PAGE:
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Mexican authorities release 'El Chapo's' son as violence breaks out during attempted arrest

hudiemm/iStock(MEXICO CITY) -- Mexican President Andres Manuel Lopez Obrador defended local authorities' decision to call off a deadly raid in Sinaloa Cartel territory and release Joaquin "El Chapo" Guzman's fugitive son, saying one criminal wasn't worth risking the lives of others in the area.

"They made decisions that I support, that I endorse, because the situation became very difficult and many citizens, many people, many human beings, were at risk. And, it was decided to protect people's lives. I agreed with that because it's not about massacres -- that is over," Obrador said during a news conference Friday. "They (local authorities) took that decision and I supported it."

A deadly gunfight erupted in the Mexican city of Culiacán, Sinaloa state, late Thursday afternoon, after cartel fighters attacked security forces who were trying to arrest Ovidio Guzmán López, one of Mexican drug lord Joaquin "El Chapo" Guzman's sons. Guzman Lopez is wanted in the U.S. on drug trafficking charges, according to reports.

A deadly gunfight erupted in the Mexican city of Culiacán, Sinaloa state, late Thursday afternoon, after cartel fighters attacked security forces who were trying to arrest Ovidio Guzmán López, one of Mexican drug lord Joaquin "El Chapo" Guzman's sons. Guzman Lopez is wanted in the U.S. on drug trafficking charges, according to reports.

"El Chapo" Guzman was sentenced to life behind bars in the U.S. in July, after he was found responsible for violence, including murders, and the smuggling of narcotics into the U.S., by a New York jury.

In a statement Friday that criticized the police effort, calling it "rushed and badly planned," the Mexican Security Cabinet said that about 30 to 35 members of the National Guard and the Mexican Army were patrolling in the capital of Mexico's Sinaloa state Thursday around 3:45 p.m. Mexico City time, when they were fired on from a house. The security cabinet said the group was waiting for a search warrant for the home when the gunfire began.

Officers fired back and were able to enter the house, where they found Guzman Lopez inside, the cabinet said.

Authorities said Thursday that while officers in the home were under siege, other "organized crime groups" attacked residents in other parts of Culiacan, "generating a situation of panic."

Video posted online from the city showed children hiding with their parents behind cars waiting for the gunfire to stop and terrified residents abandoned their cars on the streets and ran as shooting sounded behind them. Images showed the skies above Culiacan darkened with smoke from burning vehicles.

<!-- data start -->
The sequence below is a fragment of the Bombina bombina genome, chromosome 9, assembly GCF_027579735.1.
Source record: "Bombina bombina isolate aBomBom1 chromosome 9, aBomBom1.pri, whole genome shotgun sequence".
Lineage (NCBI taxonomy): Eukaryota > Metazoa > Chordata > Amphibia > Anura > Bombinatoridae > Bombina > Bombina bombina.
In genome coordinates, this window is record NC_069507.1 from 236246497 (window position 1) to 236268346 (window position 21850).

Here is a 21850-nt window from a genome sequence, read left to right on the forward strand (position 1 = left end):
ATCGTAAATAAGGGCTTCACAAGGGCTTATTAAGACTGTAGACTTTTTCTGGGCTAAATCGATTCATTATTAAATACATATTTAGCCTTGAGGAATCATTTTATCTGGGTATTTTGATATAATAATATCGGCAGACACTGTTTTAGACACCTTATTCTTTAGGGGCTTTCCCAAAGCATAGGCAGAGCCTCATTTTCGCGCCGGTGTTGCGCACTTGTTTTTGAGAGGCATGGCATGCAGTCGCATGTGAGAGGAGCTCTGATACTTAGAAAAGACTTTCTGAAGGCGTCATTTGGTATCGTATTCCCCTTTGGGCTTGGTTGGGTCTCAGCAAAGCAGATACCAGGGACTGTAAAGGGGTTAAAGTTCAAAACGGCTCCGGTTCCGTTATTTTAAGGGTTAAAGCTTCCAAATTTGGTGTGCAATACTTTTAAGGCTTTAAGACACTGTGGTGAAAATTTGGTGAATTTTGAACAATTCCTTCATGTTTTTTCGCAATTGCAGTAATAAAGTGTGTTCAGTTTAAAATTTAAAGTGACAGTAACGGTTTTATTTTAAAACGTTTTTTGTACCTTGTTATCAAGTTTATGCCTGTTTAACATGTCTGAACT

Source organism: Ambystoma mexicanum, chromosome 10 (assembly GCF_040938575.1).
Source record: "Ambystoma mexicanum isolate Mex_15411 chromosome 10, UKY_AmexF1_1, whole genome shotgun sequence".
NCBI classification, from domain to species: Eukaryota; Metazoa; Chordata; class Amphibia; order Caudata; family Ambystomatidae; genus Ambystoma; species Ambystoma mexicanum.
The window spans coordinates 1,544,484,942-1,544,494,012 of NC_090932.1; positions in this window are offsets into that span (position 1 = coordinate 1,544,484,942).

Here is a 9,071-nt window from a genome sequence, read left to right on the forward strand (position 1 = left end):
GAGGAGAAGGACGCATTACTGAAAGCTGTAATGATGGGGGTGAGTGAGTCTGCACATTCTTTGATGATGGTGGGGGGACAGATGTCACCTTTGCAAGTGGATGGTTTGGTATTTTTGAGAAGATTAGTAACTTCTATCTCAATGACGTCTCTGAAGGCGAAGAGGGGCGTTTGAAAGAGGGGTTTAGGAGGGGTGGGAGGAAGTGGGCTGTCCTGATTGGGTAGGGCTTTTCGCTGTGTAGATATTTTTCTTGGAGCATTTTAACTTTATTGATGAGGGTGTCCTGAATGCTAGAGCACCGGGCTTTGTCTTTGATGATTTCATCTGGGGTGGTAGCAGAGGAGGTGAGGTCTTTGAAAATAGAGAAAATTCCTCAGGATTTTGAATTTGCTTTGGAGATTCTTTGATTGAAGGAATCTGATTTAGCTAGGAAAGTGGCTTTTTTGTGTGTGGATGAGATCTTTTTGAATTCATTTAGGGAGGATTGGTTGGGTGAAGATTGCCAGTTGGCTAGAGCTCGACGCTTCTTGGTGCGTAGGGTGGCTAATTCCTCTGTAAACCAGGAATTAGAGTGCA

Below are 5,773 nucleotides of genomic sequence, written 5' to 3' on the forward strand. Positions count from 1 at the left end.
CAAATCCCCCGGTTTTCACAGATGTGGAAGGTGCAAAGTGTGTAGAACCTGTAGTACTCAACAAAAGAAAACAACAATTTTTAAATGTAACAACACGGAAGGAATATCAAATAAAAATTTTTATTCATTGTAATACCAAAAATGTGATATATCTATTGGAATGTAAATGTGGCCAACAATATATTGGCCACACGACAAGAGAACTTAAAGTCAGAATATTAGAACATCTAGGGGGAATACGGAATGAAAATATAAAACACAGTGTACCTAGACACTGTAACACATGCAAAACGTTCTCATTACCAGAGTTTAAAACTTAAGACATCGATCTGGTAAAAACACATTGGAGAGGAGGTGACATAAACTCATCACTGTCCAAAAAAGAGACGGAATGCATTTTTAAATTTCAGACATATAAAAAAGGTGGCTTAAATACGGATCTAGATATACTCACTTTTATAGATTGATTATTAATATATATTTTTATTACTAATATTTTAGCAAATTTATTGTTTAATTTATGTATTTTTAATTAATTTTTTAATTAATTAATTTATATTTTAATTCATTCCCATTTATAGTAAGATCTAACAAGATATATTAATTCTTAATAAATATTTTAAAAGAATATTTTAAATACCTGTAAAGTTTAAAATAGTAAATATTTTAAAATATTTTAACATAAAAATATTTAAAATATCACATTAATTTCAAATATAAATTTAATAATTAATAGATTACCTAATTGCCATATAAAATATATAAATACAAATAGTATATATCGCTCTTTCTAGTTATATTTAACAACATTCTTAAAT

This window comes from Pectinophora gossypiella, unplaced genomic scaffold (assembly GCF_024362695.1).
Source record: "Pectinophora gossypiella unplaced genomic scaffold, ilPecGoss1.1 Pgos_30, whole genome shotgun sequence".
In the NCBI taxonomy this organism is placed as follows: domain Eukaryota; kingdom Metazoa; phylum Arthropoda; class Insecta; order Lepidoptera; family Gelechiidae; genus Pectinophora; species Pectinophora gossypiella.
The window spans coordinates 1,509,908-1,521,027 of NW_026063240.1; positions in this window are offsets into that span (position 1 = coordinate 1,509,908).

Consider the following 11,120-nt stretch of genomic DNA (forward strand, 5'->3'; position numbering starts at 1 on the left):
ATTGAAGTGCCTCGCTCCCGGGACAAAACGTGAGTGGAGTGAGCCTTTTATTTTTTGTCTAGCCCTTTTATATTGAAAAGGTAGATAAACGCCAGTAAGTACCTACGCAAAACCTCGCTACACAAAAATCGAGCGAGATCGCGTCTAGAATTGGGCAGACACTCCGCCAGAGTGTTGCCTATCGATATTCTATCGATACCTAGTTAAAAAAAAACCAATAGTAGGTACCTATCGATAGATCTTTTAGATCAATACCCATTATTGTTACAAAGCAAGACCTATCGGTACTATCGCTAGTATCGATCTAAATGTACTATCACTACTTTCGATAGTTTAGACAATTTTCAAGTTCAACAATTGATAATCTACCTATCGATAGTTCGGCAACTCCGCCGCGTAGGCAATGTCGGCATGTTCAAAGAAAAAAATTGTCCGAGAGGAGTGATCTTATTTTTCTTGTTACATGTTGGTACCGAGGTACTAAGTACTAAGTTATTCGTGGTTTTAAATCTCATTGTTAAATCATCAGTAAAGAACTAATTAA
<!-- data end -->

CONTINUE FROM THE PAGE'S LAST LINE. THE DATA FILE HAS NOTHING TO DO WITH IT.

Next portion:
At least eight people were killed and at least 16 were injured, according to El Universal newspaper.

Mexico's Security Cabinet said Friday that after seeing the violence raging, authorities ordered the team to leave the house. Afterward, the criminal group stopped the assaults and freed the Army personnel that had been held, the security cabinet said Friday.

Police suspended the operation between 5 p.m. and 5:30 p.m. Mexico City time. There was no formal arrest of Guzman Lopez, authorities said.

The security cabinet said that one civilian had been killed in the shootout. There had also been "19 roadblocks; 14 gun attacks against the Mexican Army and the National Guard; seven members injured; and nine members detained by the cartel [but] then freed without injuries," the cabinet said Friday.

A state police officer and two municipal police officers had also been injured and eight vehicles and one helicopter were hit by firearms.

"This decision was made to protect citizens. You can't fight fire with fire. That's the difference with this strategy compared with what previous governments have done. We don't want deaths. We don't want war," Mexico's president said Friday. "The strategy that had been applied turned the country into a cemetery and that’s not what we want anymore."

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Ancient city uncovered in Cambodia

DannyIacob/iStock(NEW YORK) -- Researchers have uncovered an ancient city in Cambodia that was one of the first capitals in the Khmer Empire.

The sprawling city of Mahendraparvata, which has long been rumored to exist, was identified on the Phnom Kulen plateau using airborne laser scanning that had a "unique ability to 'see through' vegetation and provide high-resolution models of the forest floor," according to a report from the scientists.

"Here, we confirm the hypothesis, based on this accumulated body of evidence, that Mahendraparvata -- the eighth- to ninth-century AD capital of the Khmer Empire -- was located on the Phnom Kulen massif," the report read.

The Khmer Empire, at its peak, governed much of what is today Cambodia, Thailand, Laos, and southern Vietnam.